Turner, who recently moved his family more than 3,000 miles to manage the Houlton mill, says losing the rail would be a serious blow that would put the mill's 80 jobs (150-160 if it were at full capacity) at risk. "We'd try everything we could to keep going, but it would definitely be tough to remain competitive without rail service," he says. "I don't want to sound all doom and gloom, but it wouldn't be good for our plant."
Stories from other shippers are similar. Higher transportation costs mean smaller margins and loss of competitiveness. John Cashwell III, manager of Portage Wood Products, which ships 150,000 tons of wood chips by rail to Old Town Fuel and Fiber, says "abandonment is an unacceptable outcome." Allowing the tracks to be ripped up is "poor transportation policy," he says. A recovery is inevitable, he says, and when it comes the tracks should be there to support the businesses that use them.
No one doubts the loss of freight rail service would have an impact, but it's a question of how much. Is rail service so important that the mills and businesses that use it would close without it? Or would businesses simply face some discomfort as they work to shift their freight traffic from railcar to truck?
Rob Elder, director of Maine DOT's Office of Freight Transportation, points out that 90% of freight in Aroostook County is already shipped by truck. MM&A doesn't think it will be hard for the shippers on the abandonment lines to transfer their freight to more trucks. (That would add an estimated 36,000 trucks to roads every year and cost an additional $3.6 million in annual highway maintenance costs, according to a consultant's report.) However, that doesn't mean shippers like Louisiana Pacific would ship their products to California by truck. In its abandonment application with the STB, MM&A mentions local transloading options, allowing transfer of freight from trucks to the MM&A tracks that are not being abandoned, including the possible construction of a transloading station in Millinocket. "We believe that rail customers served by the Abandonment Lines have alternative transportation, in the form of trucks and transloading opportunities, which will adequately replace MMA's rail service," Grindrod says in the abandonment filing.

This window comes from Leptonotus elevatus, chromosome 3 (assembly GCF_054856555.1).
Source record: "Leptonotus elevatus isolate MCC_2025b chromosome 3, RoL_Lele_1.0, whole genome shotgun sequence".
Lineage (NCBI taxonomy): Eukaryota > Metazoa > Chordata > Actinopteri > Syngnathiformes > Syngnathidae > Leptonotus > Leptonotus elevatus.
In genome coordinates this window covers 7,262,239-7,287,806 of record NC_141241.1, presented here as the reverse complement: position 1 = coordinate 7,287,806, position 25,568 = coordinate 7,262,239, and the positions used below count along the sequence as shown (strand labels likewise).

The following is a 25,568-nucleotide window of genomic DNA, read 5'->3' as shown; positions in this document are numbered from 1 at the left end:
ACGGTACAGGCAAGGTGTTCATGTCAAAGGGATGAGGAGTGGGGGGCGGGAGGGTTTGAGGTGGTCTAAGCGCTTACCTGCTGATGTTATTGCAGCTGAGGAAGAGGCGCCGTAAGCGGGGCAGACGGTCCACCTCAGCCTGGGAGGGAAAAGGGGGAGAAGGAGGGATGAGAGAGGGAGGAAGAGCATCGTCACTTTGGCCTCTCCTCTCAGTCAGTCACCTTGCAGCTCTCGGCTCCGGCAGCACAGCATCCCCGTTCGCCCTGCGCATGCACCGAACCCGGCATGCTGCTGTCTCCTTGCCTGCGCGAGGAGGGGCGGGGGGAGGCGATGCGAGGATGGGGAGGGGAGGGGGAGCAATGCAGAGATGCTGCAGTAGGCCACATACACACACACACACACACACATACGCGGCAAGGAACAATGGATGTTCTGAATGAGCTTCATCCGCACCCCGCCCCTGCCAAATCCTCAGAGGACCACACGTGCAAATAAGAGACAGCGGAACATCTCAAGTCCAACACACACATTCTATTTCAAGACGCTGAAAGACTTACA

It contradicts another stataement made by the company in August 2008, in an STB case involving a deal between Norfolk Southern Railway and Pan Am Railways that could potentially affect MM&A's business in Maine. At the time, Joseph McGonigle, MM&A's VP of sales and marketing, said, "In certain cases, the mills are highly dependent on rail service and likely could not survive if the most competitive rail routings were closed or made more expensive. The economic viability of MMA is closely linked to the well-being of these customers."
To block the abandonment, representatives of northern Maine and the shippers must prove "that the harm that they will incur outweighs the harm to the rail carrier and interstate commerce resulting from continued operation," according to MM&A's abandonment application. MM&A doesn't doubt shippers will be affected, but Grindrod believes the dour predictions are exaggerated. And, anyway, MM&A can't help if it's bankrupt. "This has become an economic development project, and a small company like ours can't fund it," he says.
The state has no interest in owning a railroad company, Cole says, but concurs with Grindrod's assessment that this is an economic development project for the state. Because of that, Cole believes buying the tracks is appropriate. "Long term, this is the wood basket of the state, one of finest wood baskets in the Northeast. We can't even speculate what products will be coming out of there in the future," he says.
Investing $5 million to $10 million in upgrading the tracks over the first couple of years, Cole says, will allow for faster operating speeds and better reliability for shippers.
"I think it's a risk worth taking at this critical juncture," says Cole. "It's the moment of truth. We tried the federal route. Now the state route is a last resort. But if we don't step in and this abandonment takes place, and the tracks get scrapped and sold off, then this operation is gone and we might speculate in the future what might have happened if we stepped in."
Whit Richardson, a writer based in Yarmouth, can be reached at firstname.lastname@example.org.